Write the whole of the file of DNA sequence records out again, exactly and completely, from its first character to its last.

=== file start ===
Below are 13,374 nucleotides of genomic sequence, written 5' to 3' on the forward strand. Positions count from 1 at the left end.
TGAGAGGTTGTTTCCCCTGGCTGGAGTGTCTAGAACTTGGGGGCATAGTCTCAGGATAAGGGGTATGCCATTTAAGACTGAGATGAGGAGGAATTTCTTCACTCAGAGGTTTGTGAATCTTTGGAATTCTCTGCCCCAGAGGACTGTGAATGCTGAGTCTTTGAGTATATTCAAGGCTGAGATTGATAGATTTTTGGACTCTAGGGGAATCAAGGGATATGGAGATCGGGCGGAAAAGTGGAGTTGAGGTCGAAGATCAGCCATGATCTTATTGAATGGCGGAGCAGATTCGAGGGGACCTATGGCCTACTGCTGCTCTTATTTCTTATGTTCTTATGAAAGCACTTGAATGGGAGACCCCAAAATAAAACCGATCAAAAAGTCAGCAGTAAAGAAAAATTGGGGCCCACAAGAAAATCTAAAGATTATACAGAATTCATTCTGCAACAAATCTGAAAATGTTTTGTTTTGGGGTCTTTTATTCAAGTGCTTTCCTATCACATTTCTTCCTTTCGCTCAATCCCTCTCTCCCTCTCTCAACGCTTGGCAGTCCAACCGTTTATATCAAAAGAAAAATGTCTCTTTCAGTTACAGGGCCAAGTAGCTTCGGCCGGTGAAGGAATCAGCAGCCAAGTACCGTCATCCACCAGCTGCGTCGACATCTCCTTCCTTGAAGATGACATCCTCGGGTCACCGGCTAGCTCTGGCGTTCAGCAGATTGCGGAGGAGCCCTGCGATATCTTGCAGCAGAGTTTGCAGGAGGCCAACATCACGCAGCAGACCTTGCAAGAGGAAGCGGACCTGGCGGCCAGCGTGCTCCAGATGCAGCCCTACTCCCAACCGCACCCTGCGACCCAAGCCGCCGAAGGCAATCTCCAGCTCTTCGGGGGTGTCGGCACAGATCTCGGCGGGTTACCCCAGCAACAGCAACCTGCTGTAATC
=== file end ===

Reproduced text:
Below are 13,374 nucleotides of genomic sequence, written 5' to 3' on the forward strand. Positions count from 1 at the left end.
TGAGAGGTTGTTTCCCCTGGCTGGAGTGTCTAGAACTTGGGGGCATAGTCTCAGGATAAGGGGTATGCCATTTAAGACTGAGATGAGGAGGAATTTCTTCACTCAGAGGTTTGTGAATCTTTGGAATTCTCTGCCCCAGAGGACTGTGAATGCTGAGTCTTTGAGTATATTCAAGGCTGAGATTGATAGATTTTTGGACTCTAGGGGAATCAAGGGATATGGAGATCGGGCGGAAAAGTGGAGTTGAGGTCGAAGATCAGCCATGATCTTATTGAATGGCGGAGCAGATTCGAGGGGACCTATGGCCTACTGCTGCTCTTATTTCTTATGTTCTTATGAAAGCACTTGAATGGGAGACCCCAAAATAAAACCGATCAAAAAGTCAGCAGTAAAGAAAAATTGGGGCCCACAAGAAAATCTAAAGATTATACAGAATTCATTCTGCAACAAATCTGAAAATGTTTTGTTTTGGGGTCTTTTATTCAAGTGCTTTCCTATCACATTTCTTCCTTTCGCTCAATCCCTCTCTCCCTCTCTCAACGCTTGGCAGTCCAACCGTTTATATCAAAAGAAAAATGTCTCTTTCAGTTACAGGGCCAAGTAGCTTCGGCCGGTGAAGGAATCAGCAGCCAAGTACCGTCATCCACCAGCTGCGTCGACATCTCCTTCCTTGAAGATGACATCCTCGGGTCACCGGCTAGCTCTGGCGTTCAGCAGATTGCGGAGGAGCCCTGCGATATCTTGCAGCAGAGTTTGCAGGAGGCCAACATCACGCAGCAGACCTTGCAAGAGGAAGCGGACCTGGCGGCCAGCGTGCTCCAGATGCAGCCCTACTCCCAACCGCACCCTGCGACCCAAGCCGCCGAAGGCAATCTCCAGCTCTTCGGGGGTGTCGGCACAGATCTCGGCGGGTTACCCCAGCAACAGCAACCTGCTGTAATC